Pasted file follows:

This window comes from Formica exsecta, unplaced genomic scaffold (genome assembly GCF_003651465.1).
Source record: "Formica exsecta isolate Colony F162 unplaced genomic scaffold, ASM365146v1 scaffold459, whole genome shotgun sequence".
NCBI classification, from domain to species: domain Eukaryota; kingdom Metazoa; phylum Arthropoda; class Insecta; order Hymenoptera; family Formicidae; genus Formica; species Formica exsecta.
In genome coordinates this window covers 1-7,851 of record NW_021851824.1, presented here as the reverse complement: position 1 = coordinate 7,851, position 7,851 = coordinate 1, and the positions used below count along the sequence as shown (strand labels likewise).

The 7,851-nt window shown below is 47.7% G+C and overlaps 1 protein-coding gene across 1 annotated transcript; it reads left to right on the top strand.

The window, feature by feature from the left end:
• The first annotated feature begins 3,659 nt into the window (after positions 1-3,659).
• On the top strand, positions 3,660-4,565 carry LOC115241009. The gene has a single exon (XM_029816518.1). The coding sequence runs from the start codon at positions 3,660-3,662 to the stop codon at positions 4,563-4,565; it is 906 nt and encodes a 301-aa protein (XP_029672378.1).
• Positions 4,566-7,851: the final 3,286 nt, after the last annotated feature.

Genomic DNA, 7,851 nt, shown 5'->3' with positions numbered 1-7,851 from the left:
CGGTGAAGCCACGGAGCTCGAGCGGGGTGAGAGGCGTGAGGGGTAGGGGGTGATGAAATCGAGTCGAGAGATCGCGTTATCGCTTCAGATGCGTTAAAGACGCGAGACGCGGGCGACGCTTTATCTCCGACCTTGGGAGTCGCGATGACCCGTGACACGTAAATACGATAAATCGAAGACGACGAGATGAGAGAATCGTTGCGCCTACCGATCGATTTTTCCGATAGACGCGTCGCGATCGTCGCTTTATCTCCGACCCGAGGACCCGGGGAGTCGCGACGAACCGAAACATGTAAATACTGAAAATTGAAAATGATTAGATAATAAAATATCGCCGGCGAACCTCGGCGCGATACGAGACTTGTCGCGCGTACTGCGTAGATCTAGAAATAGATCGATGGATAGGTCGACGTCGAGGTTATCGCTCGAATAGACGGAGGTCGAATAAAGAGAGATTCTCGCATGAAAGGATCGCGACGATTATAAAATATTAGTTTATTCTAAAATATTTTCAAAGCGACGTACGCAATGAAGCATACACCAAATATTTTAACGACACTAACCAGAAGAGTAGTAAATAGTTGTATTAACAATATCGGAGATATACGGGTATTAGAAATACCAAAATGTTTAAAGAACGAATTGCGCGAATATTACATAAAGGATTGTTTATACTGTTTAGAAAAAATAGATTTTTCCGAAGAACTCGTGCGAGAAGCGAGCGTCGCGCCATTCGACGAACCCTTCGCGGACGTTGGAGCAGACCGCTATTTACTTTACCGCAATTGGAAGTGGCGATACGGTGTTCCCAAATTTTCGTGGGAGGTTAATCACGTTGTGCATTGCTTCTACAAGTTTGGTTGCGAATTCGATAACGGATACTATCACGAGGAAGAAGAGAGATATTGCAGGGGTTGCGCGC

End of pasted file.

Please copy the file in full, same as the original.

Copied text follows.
This window comes from Formica exsecta, unplaced genomic scaffold (genome assembly GCF_003651465.1).
Source record: "Formica exsecta isolate Colony F162 unplaced genomic scaffold, ASM365146v1 scaffold459, whole genome shotgun sequence".
NCBI classification, from domain to species: domain Eukaryota; kingdom Metazoa; phylum Arthropoda; class Insecta; order Hymenoptera; family Formicidae; genus Formica; species Formica exsecta.
In genome coordinates this window covers 1-7,851 of record NW_021851824.1, presented here as the reverse complement: position 1 = coordinate 7,851, position 7,851 = coordinate 1, and the positions used below count along the sequence as shown (strand labels likewise).

The 7,851-nt window shown below is 47.7% G+C and overlaps 1 protein-coding gene across 1 annotated transcript; it reads left to right on the top strand.

The window, feature by feature from the left end:
• The first annotated feature begins 3,659 nt into the window (after positions 1-3,659).
• On the top strand, positions 3,660-4,565 carry LOC115241009. The gene has a single exon (XM_029816518.1). The coding sequence runs from the start codon at positions 3,660-3,662 to the stop codon at positions 4,563-4,565; it is 906 nt and encodes a 301-aa protein (XP_029672378.1).
• Positions 4,566-7,851: the final 3,286 nt, after the last annotated feature.

Genomic DNA, 7,851 nt, shown 5'->3' with positions numbered 1-7,851 from the left:
CGGTGAAGCCACGGAGCTCGAGCGGGGTGAGAGGCGTGAGGGGTAGGGGGTGATGAAATCGAGTCGAGAGATCGCGTTATCGCTTCAGATGCGTTAAAGACGCGAGACGCGGGCGACGCTTTATCTCCGACCTTGGGAGTCGCGATGACCCGTGACACGTAAATACGATAAATCGAAGACGACGAGATGAGAGAATCGTTGCGCCTACCGATCGATTTTTCCGATAGACGCGTCGCGATCGTCGCTTTATCTCCGACCCGAGGACCCGGGGAGTCGCGACGAACCGAAACATGTAAATACTGAAAATTGAAAATGATTAGATAATAAAATATCGCCGGCGAACCTCGGCGCGATACGAGACTTGTCGCGCGTACTGCGTAGATCTAGAAATAGATCGATGGATAGGTCGACGTCGAGGTTATCGCTCGAATAGACGGAGGTCGAATAAAGAGAGATTCTCGCATGAAAGGATCGCGACGATTATAAAATATTAGTTTATTCTAAAATATTTTCAAAGCGACGTACGCAATGAAGCATACACCAAATATTTTAACGACACTAACCAGAAGAGTAGTAAATAGTTGTATTAACAATATCGGAGATATACGGGTATTAGAAATACCAAAATGTTTAAAGAACGAATTGCGCGAATATTACATAAAGGATTGTTTATACTGTTTAGAAAAAATAGATTTTTCCGAAGAACTCGTGCGAGAAGCGAGCGTCGCGCCATTCGACGAACCCTTCGCGGACGTTGGAGCAGACCGCTATTTACTTTACCGCAATTGGAAGTGGCGATACGGTGTTCCCAAATTTTCGTGGGAGGTTAATCACGTTGTGCATTGCTTCTACAAGTTTGGTTGCGAATTCGATAACGGATACTATCACGAGGAAGAAGAGAGATATTGCAGGGGTTGCGCGC